Video interviews are becoming more and more frequent. With video, you and your interviewer have a chance to connect on a more personal level before you go into an office to meet them. If you are not a local candidate, video calls can be beneficial to connect face-to-face that you wouldn’t get otherwise. Nowadays, people have smartphones, tablets, and laptops, allowing them to always be connected and giving them access to everything on the go. For our team, we prepare to talk to candidates through Skype, Zoom or Facetime so we can give them a chance to practice being in front of a camera giving them the same face to face experience they will have with their final interviewer. Remember, on a video call you will be visible to the interviewer so make sure you look presentable, located in a quiet space, and without a distracting background.
Scenario #5: “I’ve been out of the workforce for a couple of years to go back to school. Will my employment gap hinder my chances of landing an interview?”
Employment gaps always raise some red flags when an employer is looking at your resume. Even if it’s for a year or two, you will be questioned or asked to explain any gap in employment. However, there are situations where employment gaps for reasons like education or training could benefit you. For whatever the reason is for the employment gap, you will have to explain it to your recruiter and interviewer. Including a cover letter gives some background as to what you did in the past, what you are doing now, and everything in between. While in school, I recommend that candidates still find ways to enhance your skills in a real-world setting by volunteering or doing freelance work. Stay connected with your network, even if you are out of the workforce. It will benefit you for any future endeavors.
Scenario #6: “I’m just starting my career. After graduating from a top program with my bachelor’s degree- I have some experience but am afraid it won’t be enough to get an interview.”
College graduates are a little different- they’re eager and excited to get their job search process going. According to a study by the US Department of Education National Center for Education Statistics the employment rate for individuals between the ages of 20-24 with bachelor’s degrees was 86% in 2017. Even with the low unemployment rate in tech, the same principles still apply for a college grad as an experienced job seeker when applying to jobs. Update your resume, be sure to include volunteer experience, internships or any portfolio material to help you stand out. Network before graduating, make those connections early on with professors, alumni, and career advisors. Mark your LinkedIn profile as open to opportunities so recruiters can find you and reach out. Attend your college’s career fairs and campus interviews, don’t rely on your resume alone. As a college student, don’t be afraid to expand your search outside of your desired location, company, or even field of study. Lastly, if you can’t get a full-time job right out of school, look for part-time or contract work to get your foot in the door and show your strong work ethic to future employers. There are a lot of opportunities out there, just start the process early.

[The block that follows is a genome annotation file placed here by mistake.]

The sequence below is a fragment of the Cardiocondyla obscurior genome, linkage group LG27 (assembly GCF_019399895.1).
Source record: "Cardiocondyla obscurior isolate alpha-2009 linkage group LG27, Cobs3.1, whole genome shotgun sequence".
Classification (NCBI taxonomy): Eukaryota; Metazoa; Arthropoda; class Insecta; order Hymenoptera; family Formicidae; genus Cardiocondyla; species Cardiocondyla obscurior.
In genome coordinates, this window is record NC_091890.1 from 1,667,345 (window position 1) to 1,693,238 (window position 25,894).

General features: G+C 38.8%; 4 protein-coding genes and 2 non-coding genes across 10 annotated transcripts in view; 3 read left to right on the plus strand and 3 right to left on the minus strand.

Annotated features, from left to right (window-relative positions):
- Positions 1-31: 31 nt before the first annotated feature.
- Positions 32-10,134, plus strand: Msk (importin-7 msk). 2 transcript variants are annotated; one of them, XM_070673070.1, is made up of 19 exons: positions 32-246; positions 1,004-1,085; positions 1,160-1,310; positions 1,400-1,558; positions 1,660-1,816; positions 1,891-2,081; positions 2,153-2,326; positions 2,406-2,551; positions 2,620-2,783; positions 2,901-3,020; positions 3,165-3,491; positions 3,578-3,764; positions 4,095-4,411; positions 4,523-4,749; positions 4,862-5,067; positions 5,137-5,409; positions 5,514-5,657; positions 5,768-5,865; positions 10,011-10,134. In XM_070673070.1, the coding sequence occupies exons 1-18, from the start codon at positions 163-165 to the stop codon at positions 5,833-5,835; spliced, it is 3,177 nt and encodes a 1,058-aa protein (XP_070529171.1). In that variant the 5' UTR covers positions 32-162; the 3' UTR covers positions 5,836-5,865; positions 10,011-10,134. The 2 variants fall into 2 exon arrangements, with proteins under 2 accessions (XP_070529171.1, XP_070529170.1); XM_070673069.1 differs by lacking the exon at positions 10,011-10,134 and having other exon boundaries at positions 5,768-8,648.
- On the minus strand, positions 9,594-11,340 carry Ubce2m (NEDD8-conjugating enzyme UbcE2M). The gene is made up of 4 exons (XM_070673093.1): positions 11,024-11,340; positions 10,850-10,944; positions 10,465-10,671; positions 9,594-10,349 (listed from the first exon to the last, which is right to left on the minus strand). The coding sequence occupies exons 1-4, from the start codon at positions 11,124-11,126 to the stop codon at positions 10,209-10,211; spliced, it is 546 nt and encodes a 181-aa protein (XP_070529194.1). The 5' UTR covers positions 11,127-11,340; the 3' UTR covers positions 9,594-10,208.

Scenario #7: “I’ve always worked as a full-time employee for a company but have thought about working as a contractor now. Where do I start?”
For starters, I would start by researching open positions for a consultant in your field. Next, you should understand the difference between contract work and contract to hire roles. Many companies nowadays work with consultants who are on short-term or long-term contracts. IT contracts vary from 6 to 12 months- in many cases, you can work on a contract for multiple years based on the need. Contracting can be a good way to engage with companies to map out a long-term gig. Case in point- the contract to hire model, this is where your role starts as a contract and then after the contract period is over consultants are converted over to full-time employees with the company or your contract can be extended. Working as a consultant gives you the flexibility to earn more, gain experience on exciting projects and freedom to move around if you choose. It’s a competitive market for consultants, particularly for IT consultants. Top talent is always needed, and our team works with great companies in the industry across the US on contract, contract to hire and direct hire roles. Working with a staffing company can give you more choices between contract, contract to hire and direct hire role, as well as a dedicated partner to help guide you through the job search.
Stay positive, diligent and remember to be patient, you never know where your next role will come from. Connect with me today for more advice and thoughts on your job search.
Michael Cohen is the Senior Vice President of Service Delivery at ConsultNet, one of the nation’s most respected IT staffing firms.